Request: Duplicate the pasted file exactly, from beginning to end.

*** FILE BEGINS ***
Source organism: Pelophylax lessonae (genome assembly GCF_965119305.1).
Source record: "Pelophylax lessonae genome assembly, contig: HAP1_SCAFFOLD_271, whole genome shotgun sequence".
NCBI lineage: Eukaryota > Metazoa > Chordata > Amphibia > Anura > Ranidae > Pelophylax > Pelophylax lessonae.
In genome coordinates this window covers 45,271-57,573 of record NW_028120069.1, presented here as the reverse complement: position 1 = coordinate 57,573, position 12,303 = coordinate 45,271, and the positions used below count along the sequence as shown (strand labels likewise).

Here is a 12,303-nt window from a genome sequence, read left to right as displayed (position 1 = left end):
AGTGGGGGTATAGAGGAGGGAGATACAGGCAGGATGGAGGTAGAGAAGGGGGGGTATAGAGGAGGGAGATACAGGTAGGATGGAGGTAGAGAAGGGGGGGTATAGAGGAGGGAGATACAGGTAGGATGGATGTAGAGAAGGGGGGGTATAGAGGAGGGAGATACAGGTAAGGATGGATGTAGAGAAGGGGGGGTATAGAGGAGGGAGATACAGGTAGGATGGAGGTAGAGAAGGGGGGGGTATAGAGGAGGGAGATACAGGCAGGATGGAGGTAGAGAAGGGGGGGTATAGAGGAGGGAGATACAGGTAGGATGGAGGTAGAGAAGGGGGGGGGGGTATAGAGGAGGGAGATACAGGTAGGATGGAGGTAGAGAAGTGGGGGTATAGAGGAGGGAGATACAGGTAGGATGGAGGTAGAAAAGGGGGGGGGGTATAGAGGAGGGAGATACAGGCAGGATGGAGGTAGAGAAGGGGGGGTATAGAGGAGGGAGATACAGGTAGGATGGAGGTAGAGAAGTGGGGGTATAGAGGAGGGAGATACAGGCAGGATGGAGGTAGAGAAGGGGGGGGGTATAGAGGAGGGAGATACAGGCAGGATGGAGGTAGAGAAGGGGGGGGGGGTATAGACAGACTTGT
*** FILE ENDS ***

Source organism: Pelophylax lessonae (genome assembly GCF_965119305.1).
Source record: "Pelophylax lessonae genome assembly, contig: HAP1_SCAFFOLD_271, whole genome shotgun sequence".
NCBI lineage: Eukaryota > Metazoa > Chordata > Amphibia > Anura > Ranidae > Pelophylax > Pelophylax lessonae.
In genome coordinates this window covers 45,271-57,573 of record NW_028120069.1, presented here as the reverse complement: position 1 = coordinate 57,573, position 12,303 = coordinate 45,271, and the positions used below count along the sequence as shown (strand labels likewise).

Here is a 12,303-nt window from a genome sequence, read left to right as displayed (position 1 = left end):
AGTGGGGGTATAGAGGAGGGAGATACAGGCAGGATGGAGGTAGAGAAGGGGGGGTATAGAGGAGGGAGATACAGGTAGGATGGAGGTAGAGAAGGGGGGGTATAGAGGAGGGAGATACAGGTAGGATGGATGTAGAGAAGGGGGGGTATAGAGGAGGGAGATACAGGTAAGGATGGATGTAGAGAAGGGGGGGTATAGAGGAGGGAGATACAGGTAGGATGGAGGTAGAGAAGGGGGGGGTATAGAGGAGGGAGATACAGGCAGGATGGAGGTAGAGAAGGGGGGGTATAGAGGAGGGAGATACAGGTAGGATGGAGGTAGAGAAGGGGGGGGGGGTATAGAGGAGGGAGATACAGGTAGGATGGAGGTAGAGAAGTGGGGGTATAGAGGAGGGAGATACAGGTAGGATGGAGGTAGAAAAGGGGGGGGGGTATAGAGGAGGGAGATACAGGCAGGATGGAGGTAGAGAAGGGGGGGTATAGAGGAGGGAGATACAGGTAGGATGGAGGTAGAGAAGTGGGGGTATAGAGGAGGGAGATACAGGCAGGATGGAGGTAGAGAAGGGGGGGGGTATAGAGGAGGGAGATACAGGCAGGATGGAGGTAGAGAAGGGGGGGGGGGTATAGACAGACTTGT